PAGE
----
Julian Mitchell (@AllAboutMitch): “A compelling story trumps quality” as well as “having a point-of-view that’s unique” that “provokes conversations” or gets to the to “the why of content” are all important. He later encourages content creators to “Create more opportunities than you ask for. Do what you’re already doing.”
Benoni Tagoe (@nonibizz): “Content is king and consistency is queen…Collaboration is an important balance between the two. You may not be able to put out the perfect product, but the world will reward you if you follow these principles.”
Morgan DeBaun (@blavity) emphasized the importance of recycling content as your community grows as a way to introduce new readers to previous content they may not yet be familiar with.
Joah Spearman (Founder, Localeur)
Joah Spearman (@joahspearman, @localeur) on “How to Raise the First Million for Your Startup”
Tip #1: When raising capital start with friends and family first then explore angel network investors in your city.
Tip #2: “Raise 40% more than you think you need.”
Tip #3: Kickstarter, in his opinion, works best for tangible products
Tip #4: “Share your thoughts” and “Get used to talking about things that don’t exist yet.”
Sheen Allen (Founder, Sheena Allen Apps)
Sheena Allen (@whoisSheena) gave an insightful presentation “Build a Rockstar Mobile App Company as a Non-Techie.” With no tech background, Sheena Allen has managed to create a portfolio of popular apps with over 2.4 million downloads including PicSlit and Dubblen Split Pic, Orange Snap. Here are some of her tips for non-techies:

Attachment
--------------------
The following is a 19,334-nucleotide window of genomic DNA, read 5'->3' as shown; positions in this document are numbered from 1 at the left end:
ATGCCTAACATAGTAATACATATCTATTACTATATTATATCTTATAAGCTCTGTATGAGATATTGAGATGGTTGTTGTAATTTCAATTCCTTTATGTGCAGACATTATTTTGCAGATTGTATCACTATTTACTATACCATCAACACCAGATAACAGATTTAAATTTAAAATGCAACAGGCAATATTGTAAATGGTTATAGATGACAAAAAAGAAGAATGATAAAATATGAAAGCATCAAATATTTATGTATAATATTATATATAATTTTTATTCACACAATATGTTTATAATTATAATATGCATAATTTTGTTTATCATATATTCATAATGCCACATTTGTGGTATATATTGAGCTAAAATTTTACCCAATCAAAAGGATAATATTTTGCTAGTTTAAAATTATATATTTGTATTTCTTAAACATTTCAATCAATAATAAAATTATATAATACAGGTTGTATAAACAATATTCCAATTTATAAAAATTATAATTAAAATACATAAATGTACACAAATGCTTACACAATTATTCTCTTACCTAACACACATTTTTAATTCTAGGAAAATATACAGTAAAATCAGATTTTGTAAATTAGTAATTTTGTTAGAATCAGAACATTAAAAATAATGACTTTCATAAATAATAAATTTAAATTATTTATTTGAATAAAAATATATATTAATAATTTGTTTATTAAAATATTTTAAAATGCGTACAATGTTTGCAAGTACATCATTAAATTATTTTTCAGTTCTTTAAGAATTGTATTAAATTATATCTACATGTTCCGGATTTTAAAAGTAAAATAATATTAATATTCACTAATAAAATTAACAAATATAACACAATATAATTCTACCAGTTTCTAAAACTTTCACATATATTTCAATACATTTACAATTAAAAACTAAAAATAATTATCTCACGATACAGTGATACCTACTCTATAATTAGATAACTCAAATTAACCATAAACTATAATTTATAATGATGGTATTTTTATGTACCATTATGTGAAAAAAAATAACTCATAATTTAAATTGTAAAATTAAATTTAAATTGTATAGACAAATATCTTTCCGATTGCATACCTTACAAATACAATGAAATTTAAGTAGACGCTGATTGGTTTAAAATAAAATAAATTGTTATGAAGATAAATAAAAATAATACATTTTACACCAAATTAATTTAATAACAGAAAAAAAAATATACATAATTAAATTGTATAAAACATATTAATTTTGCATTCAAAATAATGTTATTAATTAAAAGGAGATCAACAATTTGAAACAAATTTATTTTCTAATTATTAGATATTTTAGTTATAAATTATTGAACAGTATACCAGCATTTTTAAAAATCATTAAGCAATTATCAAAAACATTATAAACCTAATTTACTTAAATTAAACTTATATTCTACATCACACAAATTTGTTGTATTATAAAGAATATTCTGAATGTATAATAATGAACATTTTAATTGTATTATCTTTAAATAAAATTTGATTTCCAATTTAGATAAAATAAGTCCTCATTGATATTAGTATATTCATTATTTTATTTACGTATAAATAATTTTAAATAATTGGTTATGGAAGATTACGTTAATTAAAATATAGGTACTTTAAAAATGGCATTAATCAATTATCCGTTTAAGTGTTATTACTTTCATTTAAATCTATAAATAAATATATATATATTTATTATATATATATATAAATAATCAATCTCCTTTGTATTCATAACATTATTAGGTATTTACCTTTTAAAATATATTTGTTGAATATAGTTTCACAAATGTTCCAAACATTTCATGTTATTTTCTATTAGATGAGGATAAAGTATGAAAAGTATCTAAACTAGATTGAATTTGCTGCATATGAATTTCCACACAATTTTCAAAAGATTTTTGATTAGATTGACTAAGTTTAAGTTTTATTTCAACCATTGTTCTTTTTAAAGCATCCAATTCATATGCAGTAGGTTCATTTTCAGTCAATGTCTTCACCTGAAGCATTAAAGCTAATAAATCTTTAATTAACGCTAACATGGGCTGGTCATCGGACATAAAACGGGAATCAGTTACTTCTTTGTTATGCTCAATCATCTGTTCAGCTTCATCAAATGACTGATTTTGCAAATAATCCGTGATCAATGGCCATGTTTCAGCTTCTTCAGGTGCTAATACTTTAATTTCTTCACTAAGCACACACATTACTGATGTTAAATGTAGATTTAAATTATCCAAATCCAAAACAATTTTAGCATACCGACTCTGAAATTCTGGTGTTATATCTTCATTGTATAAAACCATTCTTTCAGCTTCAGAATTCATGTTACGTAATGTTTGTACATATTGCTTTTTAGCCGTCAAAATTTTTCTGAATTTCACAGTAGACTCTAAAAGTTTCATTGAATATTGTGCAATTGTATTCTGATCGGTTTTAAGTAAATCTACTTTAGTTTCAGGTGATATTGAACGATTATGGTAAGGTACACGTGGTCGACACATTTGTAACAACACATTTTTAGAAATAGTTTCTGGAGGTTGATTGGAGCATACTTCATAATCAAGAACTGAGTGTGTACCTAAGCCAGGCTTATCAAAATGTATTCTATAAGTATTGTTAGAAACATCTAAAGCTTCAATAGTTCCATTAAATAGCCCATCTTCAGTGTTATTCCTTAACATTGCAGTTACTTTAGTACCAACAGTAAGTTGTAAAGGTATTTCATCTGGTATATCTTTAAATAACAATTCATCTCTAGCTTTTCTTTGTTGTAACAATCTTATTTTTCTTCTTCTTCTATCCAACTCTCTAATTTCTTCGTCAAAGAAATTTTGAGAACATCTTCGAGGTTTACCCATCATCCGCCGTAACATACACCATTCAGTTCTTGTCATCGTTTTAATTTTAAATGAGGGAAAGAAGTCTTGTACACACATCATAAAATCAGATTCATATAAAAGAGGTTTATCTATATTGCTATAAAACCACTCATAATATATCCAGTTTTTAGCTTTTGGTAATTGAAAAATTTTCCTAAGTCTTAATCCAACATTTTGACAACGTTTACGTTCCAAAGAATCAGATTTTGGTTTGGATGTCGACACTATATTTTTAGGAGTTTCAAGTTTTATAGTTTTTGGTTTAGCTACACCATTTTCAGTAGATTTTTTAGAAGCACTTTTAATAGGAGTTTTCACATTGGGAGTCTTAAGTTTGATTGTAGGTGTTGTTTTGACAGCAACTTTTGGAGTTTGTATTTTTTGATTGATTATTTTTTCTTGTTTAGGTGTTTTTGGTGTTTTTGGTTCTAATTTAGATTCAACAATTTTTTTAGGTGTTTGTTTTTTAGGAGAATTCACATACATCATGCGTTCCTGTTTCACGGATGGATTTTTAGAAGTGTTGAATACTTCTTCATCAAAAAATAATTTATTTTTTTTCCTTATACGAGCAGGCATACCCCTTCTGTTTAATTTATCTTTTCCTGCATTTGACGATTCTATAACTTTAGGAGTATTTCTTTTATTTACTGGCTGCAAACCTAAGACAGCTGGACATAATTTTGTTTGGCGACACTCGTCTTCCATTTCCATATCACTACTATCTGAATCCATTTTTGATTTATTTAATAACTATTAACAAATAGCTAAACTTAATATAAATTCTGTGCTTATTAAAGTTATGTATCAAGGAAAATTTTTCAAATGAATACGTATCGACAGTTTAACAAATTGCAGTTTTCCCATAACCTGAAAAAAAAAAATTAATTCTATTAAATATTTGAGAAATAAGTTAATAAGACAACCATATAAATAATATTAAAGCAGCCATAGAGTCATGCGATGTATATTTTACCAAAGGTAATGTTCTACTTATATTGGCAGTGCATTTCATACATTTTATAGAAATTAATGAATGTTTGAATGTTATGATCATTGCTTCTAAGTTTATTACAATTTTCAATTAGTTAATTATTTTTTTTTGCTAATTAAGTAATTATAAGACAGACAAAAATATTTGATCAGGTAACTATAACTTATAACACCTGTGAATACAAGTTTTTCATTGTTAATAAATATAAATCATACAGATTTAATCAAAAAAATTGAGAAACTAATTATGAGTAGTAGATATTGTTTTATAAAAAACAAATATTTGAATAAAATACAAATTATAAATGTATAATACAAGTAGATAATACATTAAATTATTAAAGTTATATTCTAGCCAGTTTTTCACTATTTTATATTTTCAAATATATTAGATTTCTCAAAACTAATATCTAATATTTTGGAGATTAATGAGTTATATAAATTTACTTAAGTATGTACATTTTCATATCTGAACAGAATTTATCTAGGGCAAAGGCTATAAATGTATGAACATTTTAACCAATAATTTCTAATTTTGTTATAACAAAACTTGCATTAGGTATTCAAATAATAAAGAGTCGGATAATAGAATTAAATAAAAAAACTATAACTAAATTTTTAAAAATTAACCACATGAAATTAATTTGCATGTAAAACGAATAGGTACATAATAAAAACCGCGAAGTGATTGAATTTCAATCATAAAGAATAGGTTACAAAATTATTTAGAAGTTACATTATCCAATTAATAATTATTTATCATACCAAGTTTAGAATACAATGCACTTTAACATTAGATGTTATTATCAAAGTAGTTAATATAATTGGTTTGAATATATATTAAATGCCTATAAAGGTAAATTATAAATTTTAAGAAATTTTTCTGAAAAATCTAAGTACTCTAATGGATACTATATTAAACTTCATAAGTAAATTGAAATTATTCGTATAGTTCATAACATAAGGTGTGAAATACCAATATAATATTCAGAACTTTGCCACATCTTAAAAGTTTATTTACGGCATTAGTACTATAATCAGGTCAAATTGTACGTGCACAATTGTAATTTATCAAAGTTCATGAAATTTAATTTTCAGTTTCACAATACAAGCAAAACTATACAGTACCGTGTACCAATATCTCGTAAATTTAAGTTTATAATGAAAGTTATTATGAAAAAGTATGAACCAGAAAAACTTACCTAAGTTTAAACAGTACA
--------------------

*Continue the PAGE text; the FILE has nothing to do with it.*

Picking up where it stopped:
- Get your idea out of your head and onto paper.
- Find a technical co-founder or a freelancer. (though she advises to be careful when selecting freelancers)
- Test your own app.
- Find mentors.
- Be optimistic, be persistent, and be creative.
- Be strategic. Don’t do all the bells and whistles at first.
** Not pictured Mike Seibel (Partner, Y Combinator @mwseibel), provided his thoughts and expertise starting a tech company and how to get into YC accelerators reminding the audience that “A lot of people try, but not a lot of people make it” and “Raising money is the result of doing good work.” If you can build something in 2 weeks or less, you’re in a better position to get something into user’s hands and be able to start learning and growing.
Here is a link to the slideshow on his website that was included in his presentation.
**Also not pictured is Tiffani Bell, Co-Founder of The Detroit Water Project, which is launching as part of Y Combinator’s Winter 2015 class. As a non-profit, funds are directly paid to municipal water departments. The Detroit Water Project has received donations of more than $180,000 for water bills that have helped over 900 families in Detroit. The project has since expanded to Baltimore with plans to expand to third city, which will be announced in coming weeks. Through the Detroit and Baltimore Water Projects, Bell has been able to use utility data and her background in computer science for social good. Her advice:
- Plan nothing. Simply put, release expectations and be flexible to change as there are likely to be several changes throughout your cycles of development.
- Let it be ugly. The example she provided here was the original bootstrap site for the project vs. the active site).
- Iterate. As part of the cycles of development, a startup must put out their best basic product to better gain an understanding or what works or what doesn’t work.
- Tell a story. Every great product or company has a story. Tell a unique one.
- Know metrics. No metrics. Basically, in order to iterate, you need to know the metrics or analytics behind your project. Know what people are gravitating towards, and what is or isn’t working.
- Be cheap as hell! (Don’t spend a dime if you don’t have to)